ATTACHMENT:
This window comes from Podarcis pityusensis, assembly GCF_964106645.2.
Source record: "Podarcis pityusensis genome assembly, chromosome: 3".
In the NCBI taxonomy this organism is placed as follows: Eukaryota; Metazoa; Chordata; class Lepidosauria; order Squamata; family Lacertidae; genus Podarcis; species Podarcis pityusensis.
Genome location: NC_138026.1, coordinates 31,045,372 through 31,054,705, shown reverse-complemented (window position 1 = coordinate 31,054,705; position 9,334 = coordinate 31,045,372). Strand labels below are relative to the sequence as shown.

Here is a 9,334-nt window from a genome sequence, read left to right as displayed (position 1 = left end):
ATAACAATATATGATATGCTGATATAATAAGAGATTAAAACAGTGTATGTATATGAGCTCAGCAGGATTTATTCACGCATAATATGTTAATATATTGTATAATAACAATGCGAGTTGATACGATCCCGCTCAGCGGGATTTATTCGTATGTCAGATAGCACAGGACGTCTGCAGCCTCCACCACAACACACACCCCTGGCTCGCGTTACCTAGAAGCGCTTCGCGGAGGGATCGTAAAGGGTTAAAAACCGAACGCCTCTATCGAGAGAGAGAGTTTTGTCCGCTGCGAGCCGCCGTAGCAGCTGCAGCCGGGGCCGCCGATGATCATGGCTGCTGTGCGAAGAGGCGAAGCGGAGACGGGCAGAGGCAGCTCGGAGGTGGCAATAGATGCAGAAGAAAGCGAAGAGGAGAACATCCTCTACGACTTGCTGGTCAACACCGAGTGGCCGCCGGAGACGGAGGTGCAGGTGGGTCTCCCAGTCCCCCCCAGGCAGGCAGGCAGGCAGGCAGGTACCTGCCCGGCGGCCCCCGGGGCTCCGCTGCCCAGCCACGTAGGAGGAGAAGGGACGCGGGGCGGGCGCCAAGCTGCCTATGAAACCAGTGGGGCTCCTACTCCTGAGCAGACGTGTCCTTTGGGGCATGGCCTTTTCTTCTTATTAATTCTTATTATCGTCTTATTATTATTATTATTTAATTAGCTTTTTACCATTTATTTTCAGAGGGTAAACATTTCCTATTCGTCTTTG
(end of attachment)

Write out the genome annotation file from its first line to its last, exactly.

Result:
This window comes from Podarcis pityusensis, assembly GCF_964106645.2.
Source record: "Podarcis pityusensis genome assembly, chromosome: 3".
In the NCBI taxonomy this organism is placed as follows: Eukaryota; Metazoa; Chordata; class Lepidosauria; order Squamata; family Lacertidae; genus Podarcis; species Podarcis pityusensis.
Genome location: NC_138026.1, coordinates 31,045,372 through 31,054,705, shown reverse-complemented (window position 1 = coordinate 31,054,705; position 9,334 = coordinate 31,045,372). Strand labels below are relative to the sequence as shown.

Here is a 9,334-nt window from a genome sequence, read left to right as displayed (position 1 = left end):
ATAACAATATATGATATGCTGATATAATAAGAGATTAAAACAGTGTATGTATATGAGCTCAGCAGGATTTATTCACGCATAATATGTTAATATATTGTATAATAACAATGCGAGTTGATACGATCCCGCTCAGCGGGATTTATTCGTATGTCAGATAGCACAGGACGTCTGCAGCCTCCACCACAACACACACCCCTGGCTCGCGTTACCTAGAAGCGCTTCGCGGAGGGATCGTAAAGGGTTAAAAACCGAACGCCTCTATCGAGAGAGAGAGTTTTGTCCGCTGCGAGCCGCCGTAGCAGCTGCAGCCGGGGCCGCCGATGATCATGGCTGCTGTGCGAAGAGGCGAAGCGGAGACGGGCAGAGGCAGCTCGGAGGTGGCAATAGATGCAGAAGAAAGCGAAGAGGAGAACATCCTCTACGACTTGCTGGTCAACACCGAGTGGCCGCCGGAGACGGAGGTGCAGGTGGGTCTCCCAGTCCCCCCCAGGCAGGCAGGCAGGCAGGCAGGTACCTGCCCGGCGGCCCCCGGGGCTCCGCTGCCCAGCCACGTAGGAGGAGAAGGGACGCGGGGCGGGCGCCAAGCTGCCTATGAAACCAGTGGGGCTCCTACTCCTGAGCAGACGTGTCCTTTGGGGCATGGCCTTTTCTTCTTATTAATTCTTATTATCGTCTTATTATTATTATTATTTAATTAGCTTTTTACCATTTATTTTCAGAGGGTAAACATTTCCTATTCGTCTTTG